Success Stories

Countering the Effects of Chronic Stress
Musician hits all the right notes with effortless movement

Debbie*, 46, had spent five years in a highly challenging sales position in the software industry when she noticed she was very tense while playing her violin. Ever the perfectionist, she was deeply affected by stress in her personal and professional life. Her goal was to improve her ability, but became fatigued after playing for only five minutes, and the stiffness in her fingers prevented her from tackling more challenging pieces.

Motivated by her love of music, Debbie sought help. She had worked with me previously and had some understanding of how the FM could be useful in this situation.

With practice, she learned to make music with her whole body: to breathe with her playing; to use her feet to help stabilize her trunk; and to feel how the violin and bow are extensions of the fingers, hand, arm and shoulder.

After only five sessions Debbie could play for an hour or more without fatigue, using the tools she has developed for taking short relaxation breaks during her practice. She also improved her technique and her sound production, performing more intricate fingering with ease and astonishing her teacher with her improvement.

Best of all, Debbie has learned to transfer this relaxed way of being into her entire life.

*Not her real name

Un-learning Painful Habits
Thirty year writer’s cramp reversed

In her early 60s, financial advisor Maxine Thompson came to me with a problem. “When I take a pen to write, my whole arm vibrates and I don’t have any control,” she told me. “It feels like an electric current runs down my arm. I have to brace my arm hard to get any control at all.”  Maxine also lacked strength, needing to use both hands to lift a coffee cup. She wanted to be able to write more easily and lift things without feeling pain.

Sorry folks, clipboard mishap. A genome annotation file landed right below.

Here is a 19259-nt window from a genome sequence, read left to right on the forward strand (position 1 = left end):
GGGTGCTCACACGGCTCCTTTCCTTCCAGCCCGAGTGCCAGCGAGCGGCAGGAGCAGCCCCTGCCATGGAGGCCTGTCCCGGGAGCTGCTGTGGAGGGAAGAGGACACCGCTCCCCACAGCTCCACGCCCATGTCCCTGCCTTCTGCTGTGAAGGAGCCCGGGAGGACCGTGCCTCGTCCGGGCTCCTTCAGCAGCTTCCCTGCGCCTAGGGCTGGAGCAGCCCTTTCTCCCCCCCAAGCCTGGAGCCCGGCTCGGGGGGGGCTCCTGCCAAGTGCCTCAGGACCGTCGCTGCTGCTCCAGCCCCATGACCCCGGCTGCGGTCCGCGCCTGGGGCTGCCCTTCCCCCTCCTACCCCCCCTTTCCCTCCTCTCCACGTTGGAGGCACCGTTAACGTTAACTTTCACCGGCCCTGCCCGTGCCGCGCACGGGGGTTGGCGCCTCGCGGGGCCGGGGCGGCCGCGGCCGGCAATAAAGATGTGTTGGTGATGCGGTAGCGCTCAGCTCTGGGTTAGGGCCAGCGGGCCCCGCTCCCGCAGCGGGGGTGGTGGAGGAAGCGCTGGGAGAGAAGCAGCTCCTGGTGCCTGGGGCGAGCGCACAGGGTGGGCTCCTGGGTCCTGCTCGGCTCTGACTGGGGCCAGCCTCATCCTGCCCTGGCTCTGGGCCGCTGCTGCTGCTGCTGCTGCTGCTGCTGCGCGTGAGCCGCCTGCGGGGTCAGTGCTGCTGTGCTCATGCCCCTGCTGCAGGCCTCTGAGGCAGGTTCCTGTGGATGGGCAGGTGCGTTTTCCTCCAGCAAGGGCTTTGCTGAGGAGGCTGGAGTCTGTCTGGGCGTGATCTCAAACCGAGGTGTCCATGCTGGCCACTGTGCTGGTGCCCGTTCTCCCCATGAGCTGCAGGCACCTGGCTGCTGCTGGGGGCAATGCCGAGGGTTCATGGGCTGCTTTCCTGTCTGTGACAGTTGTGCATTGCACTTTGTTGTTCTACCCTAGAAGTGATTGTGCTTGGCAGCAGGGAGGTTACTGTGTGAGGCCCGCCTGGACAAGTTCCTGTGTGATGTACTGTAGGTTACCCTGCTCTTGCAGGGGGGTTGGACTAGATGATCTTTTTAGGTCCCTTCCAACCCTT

For 30 years, Maxine had worked as a warrantee clerk for a car company. Completing multi-copy forms before the advent of computers, she had learned to brace her arm and press very hard in order to make all of the copies legible. Now, she had to re-learn how to use her body effectively.

The hand, arm and shoulder work best as a unit when the trunk is stable, and that stability in turn comes through the feet.

In six sessions, Maxine practiced a series of lessons that would help her “reconnect” her hand to the rest of her body. She has found a new way to hold her pen that is completely comfortable and puts no strain on her hand or arm, and can now write with ease.


Non-surgical Relief from Joint Immobility
Frozen joints can be thawed

Marsha Ivany’s right shoulder was frozen. At 54, the retired teacher and recreational equestrian couldn’t move her arm; lifting bales of hay was impossible, riding had become challenging, and even daily activities were problematic. The problem was so bad that Marsha consulted a surgeon, who felt that surgery was the only way her shoulder would release. She opted to try the Feldenkrais Method® while waiting for the operation.

Halfway through her treatment of twice-weekly sessions, Marsha went on a cruise and lapsed back into her holding and pain patterns. Frozen shoulders have many components and are not something that can be resolved in a few short sessions. The nervous system must accept new patterns that are layered one on top of the other so that eventually the whole problem can be resolved. Treatment must be maintained until new habits become automatic.

Like many physical challenges, a frozen shoulder involves a trust issue. The body is afraid to let down its guard because the next movement could be painful, so the nervous system becomes hyper-vigilant. Because of this we have to focus on very small changes.  Each new movement is slightly challenging but within reach and presented in such a way that the nervous system accepts it without tightening up again.

Often we have to “trick” the nervous system into allowing new movements.  In Marsha’s case, if we couldn’t easily move the arm we would find a way to move the body around the arm. If there was pain in one area we would look for other areas that were pain free and focus our attention there or do unusual movements that didn’t have a history of pain attached to them so that we could find a pain free pathway. Once we had a path we could reconnect the dots so that other options became available.